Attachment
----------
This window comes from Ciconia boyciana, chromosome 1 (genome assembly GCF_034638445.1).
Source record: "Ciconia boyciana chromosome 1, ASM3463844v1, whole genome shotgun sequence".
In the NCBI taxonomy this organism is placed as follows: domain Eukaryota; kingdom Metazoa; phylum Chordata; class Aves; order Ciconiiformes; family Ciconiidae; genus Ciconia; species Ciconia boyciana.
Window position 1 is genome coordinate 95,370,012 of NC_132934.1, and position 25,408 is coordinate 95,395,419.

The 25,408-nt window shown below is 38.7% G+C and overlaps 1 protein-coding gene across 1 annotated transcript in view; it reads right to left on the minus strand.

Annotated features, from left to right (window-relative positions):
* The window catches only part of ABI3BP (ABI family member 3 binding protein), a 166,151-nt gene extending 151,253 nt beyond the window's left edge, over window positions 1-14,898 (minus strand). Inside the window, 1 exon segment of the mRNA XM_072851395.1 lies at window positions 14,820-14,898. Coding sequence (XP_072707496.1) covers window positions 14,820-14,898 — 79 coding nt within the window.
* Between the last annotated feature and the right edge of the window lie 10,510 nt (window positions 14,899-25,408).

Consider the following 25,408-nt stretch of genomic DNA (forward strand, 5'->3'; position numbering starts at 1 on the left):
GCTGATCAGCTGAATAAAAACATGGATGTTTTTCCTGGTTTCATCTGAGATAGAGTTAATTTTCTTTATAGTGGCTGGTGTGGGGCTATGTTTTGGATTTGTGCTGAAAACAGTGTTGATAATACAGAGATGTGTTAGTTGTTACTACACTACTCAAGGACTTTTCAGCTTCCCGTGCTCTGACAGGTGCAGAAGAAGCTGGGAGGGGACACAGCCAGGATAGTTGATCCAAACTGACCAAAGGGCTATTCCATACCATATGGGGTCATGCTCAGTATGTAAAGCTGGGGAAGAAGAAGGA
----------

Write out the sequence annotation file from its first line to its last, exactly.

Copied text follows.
This window comes from Ciconia boyciana, chromosome 1 (genome assembly GCF_034638445.1).
Source record: "Ciconia boyciana chromosome 1, ASM3463844v1, whole genome shotgun sequence".
In the NCBI taxonomy this organism is placed as follows: domain Eukaryota; kingdom Metazoa; phylum Chordata; class Aves; order Ciconiiformes; family Ciconiidae; genus Ciconia; species Ciconia boyciana.
Window position 1 is genome coordinate 95,370,012 of NC_132934.1, and position 25,408 is coordinate 95,395,419.

The 25,408-nt window shown below is 38.7% G+C and overlaps 1 protein-coding gene across 1 annotated transcript in view; it reads right to left on the minus strand.

Annotated features, from left to right (window-relative positions):
* The window catches only part of ABI3BP (ABI family member 3 binding protein), a 166,151-nt gene extending 151,253 nt beyond the window's left edge, over window positions 1-14,898 (minus strand). Inside the window, 1 exon segment of the mRNA XM_072851395.1 lies at window positions 14,820-14,898. Coding sequence (XP_072707496.1) covers window positions 14,820-14,898 — 79 coding nt within the window.
* Between the last annotated feature and the right edge of the window lie 10,510 nt (window positions 14,899-25,408).

Consider the following 25,408-nt stretch of genomic DNA (forward strand, 5'->3'; position numbering starts at 1 on the left):
GCTGATCAGCTGAATAAAAACATGGATGTTTTTCCTGGTTTCATCTGAGATAGAGTTAATTTTCTTTATAGTGGCTGGTGTGGGGCTATGTTTTGGATTTGTGCTGAAAACAGTGTTGATAATACAGAGATGTGTTAGTTGTTACTACACTACTCAAGGACTTTTCAGCTTCCCGTGCTCTGACAGGTGCAGAAGAAGCTGGGAGGGGACACAGCCAGGATAGTTGATCCAAACTGACCAAAGGGCTATTCCATACCATATGGGGTCATGCTCAGTATGTAAAGCTGGGGAAGAAGAAGGA